dc.description.abstract<table><tr><td colspan="2" class="item-title">Post-remote Ischaemic Conditioning for Emergency Management of <br/>Acute-Coronary-Syndrome and Stroke?</td></tr><tr class="item-sponsor"><td class="label">Conference Sponsor:</td><td class="value">Emergency Nurses Association</td></tr><tr class="item-year"><td class="label">Conference Year:</td><td class="value">2010</td></tr><tr class="item-author"><td class="label">Author:</td><td class="value">Black, Simon, RN, PhD, Grad Dip Advanced Nursing (Emergency), BB</td></tr><tr class="item-institute"><td class="label">P.I. Institution Name:</td><td class="value">Division of Nursing and Midwifery, La Trobe University</td></tr><tr class="item-author-title"><td class="label">Title:</td><td class="value">Lecturer</td></tr><tr class="item-address"><td class="label">Contact Address:</td><td class="value">Division of Nursing and Midwifery, George Singer Building, La Trobe University, Bundoora, Bundoora, Victoria, 3073, Australia</td></tr><tr class="item-phone"><td class="label">Contact Telephone:</td><td class="value">03 9479 5609</td></tr><tr class="item-email"><td class="label">Email:</td><td class="value">s.black@latrobe.edu.au; simonjblack59@gmail.com</td></tr><tr><td colspan="2" class="item-abstract">[ENA Annual Conference - Research Presentation] <br/><br/>Purpose: Post-ischaemic remote conditioning (pRIC) reduced infarction volume. Limited data is available for recommending pRIC into guidelines for acute coronary syndrome (ACS) or stroke (S). Study aim was to review remote ischaemic conditioning (RIC) data for informing a position statement on use of RIC in ACS and S. <br/><br/>Design: Systematic-review utilizing PubMed and ClinicalTrials.gov. Inclusion criteria included clearly described randomization and patient flow, and post-treatment troponin or creatine kinase (CK) levels suitable for calculating percentage difference of enzyme leakage. <br/><br/>Setting: Review conducted in an Australian university school of nursing.<br/><br/>Participants/Subjects: Six studies meet selection criteria involving heterogeneous patients who received RIC for elective procedures: one study reported on 37 children (1.6 +/- 2.2 years) with congenital cardiac disease, and five adult patients without renal, hepatic or pulmonary disease studies (66.25 +/- 8.75 years), who under went abdominal aortic aneurysm repair (one study, n=82), coronary artery bypass surgery (two studies, n=103), or percutaneous coronary intervention (two studies, n=283). Six studies (n=244) were identified that evaluated the impact of post-ischaemic intra-coronary conditioning (PIICC) on ACS. More than 50% of participants were male. All reviewed studies had been approved by local ethics committees. <br/><br/>Methods: Details of patients, randomization, sample size/power analysis, conditioning protocol and outcome measures were tabulated for comparison. The 24 hour level of serum troponin or CK was used to compare the treatment effect of ischaemic conditioning. Other clinical outcomes such as inotropes use, number of ventilator days, chest pain, ST segment changes, and survival were tabulated. <br/><br/>Results/Outcomes: No report applying RIC to stroke patients was identified; however, a Danish study is due for completion 2012. RIC for elective cardiac procedures was associated with improved clinical outcomes in all but one study. In 5 out of 6 RIC studies the level of troponin release was reduced by 42 to 90%. The study of RIC that reported an increased level of troponin in the RIC group was confounded by higher levels of calcium-channel blocker usage-known to attenuate conditioning mechanisms, and used the highest dose of RIC. The CK levels were reduced by 18 to 40% in PIICC. <br/><br/>Implications: RIC was associated with myocardial protection for elective cardiac procedures inferred from attenuated troponin levels. PIICC was also associated with protection of the heart following ACS as indicated by lower CK levels. There maybe an inverted-U shaped response to the RIC dosage-important consideration for future trials. Current blind spots include the impact of RIC on females, older people and patients with renal, hepatic and pulmonary disease, and ACS or stroke. Currently the use of RIC in the period between symptom onset and reperfusion in ACS or S has not been reported. The window of opportunity between symptom onset and reperfusion is a potential nurse-sensitive period when RIC could be implemented in collaboration with the multidisciplinary team for therapeutic benefit. The development of a cooperative and inclusive international research team utilizing a sustainable free-technology paradigm to develop pilot-studies then assess the promising role of RIC in emergent treatment of ASC and S within the emergency department is advocated<br/></td></tr></table>en_GB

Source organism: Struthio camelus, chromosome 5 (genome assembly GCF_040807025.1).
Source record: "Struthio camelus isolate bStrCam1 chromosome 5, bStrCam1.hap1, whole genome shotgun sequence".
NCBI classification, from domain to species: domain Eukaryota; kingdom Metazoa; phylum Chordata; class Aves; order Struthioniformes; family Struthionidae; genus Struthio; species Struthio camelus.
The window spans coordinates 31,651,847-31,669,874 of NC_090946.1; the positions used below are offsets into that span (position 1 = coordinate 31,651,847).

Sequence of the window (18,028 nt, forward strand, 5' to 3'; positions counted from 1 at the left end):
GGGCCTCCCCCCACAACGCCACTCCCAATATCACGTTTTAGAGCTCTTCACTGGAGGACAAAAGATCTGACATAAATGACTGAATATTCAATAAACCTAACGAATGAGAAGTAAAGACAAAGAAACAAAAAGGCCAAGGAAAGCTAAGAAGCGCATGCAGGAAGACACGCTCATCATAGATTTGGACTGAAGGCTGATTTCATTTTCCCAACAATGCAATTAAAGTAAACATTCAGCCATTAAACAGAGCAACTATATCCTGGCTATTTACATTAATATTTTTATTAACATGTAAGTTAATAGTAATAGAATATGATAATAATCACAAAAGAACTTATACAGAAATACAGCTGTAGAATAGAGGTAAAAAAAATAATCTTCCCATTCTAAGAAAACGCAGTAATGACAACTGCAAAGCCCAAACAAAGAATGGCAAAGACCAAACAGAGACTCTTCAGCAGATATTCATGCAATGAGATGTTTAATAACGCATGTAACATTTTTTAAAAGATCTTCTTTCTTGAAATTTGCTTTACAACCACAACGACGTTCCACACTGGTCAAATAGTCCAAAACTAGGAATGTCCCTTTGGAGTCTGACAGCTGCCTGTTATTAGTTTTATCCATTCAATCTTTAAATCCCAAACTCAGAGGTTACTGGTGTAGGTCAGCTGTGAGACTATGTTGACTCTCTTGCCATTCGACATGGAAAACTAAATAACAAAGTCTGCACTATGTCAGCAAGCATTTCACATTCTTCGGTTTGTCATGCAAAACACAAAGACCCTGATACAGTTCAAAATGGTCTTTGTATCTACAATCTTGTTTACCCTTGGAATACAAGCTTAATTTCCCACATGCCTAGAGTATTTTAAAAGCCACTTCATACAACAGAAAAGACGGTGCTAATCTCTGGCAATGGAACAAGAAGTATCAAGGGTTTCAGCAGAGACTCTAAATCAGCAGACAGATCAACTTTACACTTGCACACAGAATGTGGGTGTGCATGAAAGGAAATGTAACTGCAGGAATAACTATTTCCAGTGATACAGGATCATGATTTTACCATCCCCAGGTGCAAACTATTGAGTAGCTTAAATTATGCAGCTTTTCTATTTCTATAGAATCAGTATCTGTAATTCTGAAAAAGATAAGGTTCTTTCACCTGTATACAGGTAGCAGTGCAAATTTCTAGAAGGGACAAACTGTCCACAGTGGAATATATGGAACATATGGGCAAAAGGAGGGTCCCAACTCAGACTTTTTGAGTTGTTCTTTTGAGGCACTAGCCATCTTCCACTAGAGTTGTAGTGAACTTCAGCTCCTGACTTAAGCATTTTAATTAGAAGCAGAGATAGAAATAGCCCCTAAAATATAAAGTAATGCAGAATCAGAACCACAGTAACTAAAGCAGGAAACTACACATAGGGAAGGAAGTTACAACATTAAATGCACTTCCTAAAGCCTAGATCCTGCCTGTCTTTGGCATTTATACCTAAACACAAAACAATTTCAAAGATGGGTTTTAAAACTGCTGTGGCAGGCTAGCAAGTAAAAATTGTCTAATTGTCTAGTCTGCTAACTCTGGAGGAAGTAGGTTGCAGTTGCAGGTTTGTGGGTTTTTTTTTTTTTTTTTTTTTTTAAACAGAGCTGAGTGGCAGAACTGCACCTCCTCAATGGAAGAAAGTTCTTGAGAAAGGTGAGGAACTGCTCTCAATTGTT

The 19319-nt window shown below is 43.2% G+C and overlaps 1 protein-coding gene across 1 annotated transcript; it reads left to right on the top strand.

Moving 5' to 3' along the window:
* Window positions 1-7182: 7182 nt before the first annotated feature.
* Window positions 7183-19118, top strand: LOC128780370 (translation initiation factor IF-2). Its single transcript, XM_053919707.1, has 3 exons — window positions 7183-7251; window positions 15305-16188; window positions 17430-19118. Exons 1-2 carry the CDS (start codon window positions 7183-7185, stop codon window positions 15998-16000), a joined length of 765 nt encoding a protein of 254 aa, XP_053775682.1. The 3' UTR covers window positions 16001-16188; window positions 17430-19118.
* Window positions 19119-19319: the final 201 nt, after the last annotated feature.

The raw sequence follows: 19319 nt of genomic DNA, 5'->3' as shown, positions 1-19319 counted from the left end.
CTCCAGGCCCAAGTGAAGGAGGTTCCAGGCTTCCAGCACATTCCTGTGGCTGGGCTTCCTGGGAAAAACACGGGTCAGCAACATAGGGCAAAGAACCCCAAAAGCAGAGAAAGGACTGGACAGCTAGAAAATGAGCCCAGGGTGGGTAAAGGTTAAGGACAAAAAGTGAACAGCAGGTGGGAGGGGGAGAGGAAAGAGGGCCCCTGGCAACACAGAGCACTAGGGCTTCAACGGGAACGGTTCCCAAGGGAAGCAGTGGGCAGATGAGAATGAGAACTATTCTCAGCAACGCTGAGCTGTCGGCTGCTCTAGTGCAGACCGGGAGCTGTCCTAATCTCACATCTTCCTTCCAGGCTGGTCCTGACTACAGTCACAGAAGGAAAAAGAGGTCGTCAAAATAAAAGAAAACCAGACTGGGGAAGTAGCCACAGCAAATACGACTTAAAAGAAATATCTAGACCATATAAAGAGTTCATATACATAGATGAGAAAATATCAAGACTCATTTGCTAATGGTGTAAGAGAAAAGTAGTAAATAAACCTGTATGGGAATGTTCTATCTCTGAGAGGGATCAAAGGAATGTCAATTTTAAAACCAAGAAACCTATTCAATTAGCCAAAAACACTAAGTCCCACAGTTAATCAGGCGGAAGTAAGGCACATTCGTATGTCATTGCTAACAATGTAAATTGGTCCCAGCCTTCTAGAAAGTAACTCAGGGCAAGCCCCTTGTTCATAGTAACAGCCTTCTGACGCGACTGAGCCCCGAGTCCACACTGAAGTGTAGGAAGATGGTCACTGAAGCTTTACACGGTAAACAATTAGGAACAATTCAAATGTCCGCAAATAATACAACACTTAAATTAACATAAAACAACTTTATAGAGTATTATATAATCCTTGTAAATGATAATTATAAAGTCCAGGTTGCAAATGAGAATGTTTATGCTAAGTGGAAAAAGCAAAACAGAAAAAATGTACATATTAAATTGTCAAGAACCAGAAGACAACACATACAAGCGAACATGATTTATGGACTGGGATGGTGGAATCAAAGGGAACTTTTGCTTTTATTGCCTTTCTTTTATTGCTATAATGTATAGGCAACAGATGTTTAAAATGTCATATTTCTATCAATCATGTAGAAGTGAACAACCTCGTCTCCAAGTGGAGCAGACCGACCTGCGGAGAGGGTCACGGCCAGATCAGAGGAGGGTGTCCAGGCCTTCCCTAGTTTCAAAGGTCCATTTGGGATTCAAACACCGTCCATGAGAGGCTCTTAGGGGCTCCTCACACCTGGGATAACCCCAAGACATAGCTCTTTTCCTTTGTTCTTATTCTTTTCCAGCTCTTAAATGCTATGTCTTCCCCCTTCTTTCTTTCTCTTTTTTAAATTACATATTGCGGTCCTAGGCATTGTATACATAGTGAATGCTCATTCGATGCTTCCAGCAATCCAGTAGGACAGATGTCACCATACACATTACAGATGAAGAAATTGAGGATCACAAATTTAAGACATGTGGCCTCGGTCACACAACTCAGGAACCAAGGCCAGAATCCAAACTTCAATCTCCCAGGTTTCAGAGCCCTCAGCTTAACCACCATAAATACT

dc.date.available2011-10-27T10:26:54Z-
dc.date.issued2011-10-17en_GB
dc.date.accessioned2011-10-27T10:26:54Z-
dc.description.sponsorshipEmergency Nurses Associationen_GB
All Items in this repository are protected by copyright, with all rights reserved, unless otherwise indicated.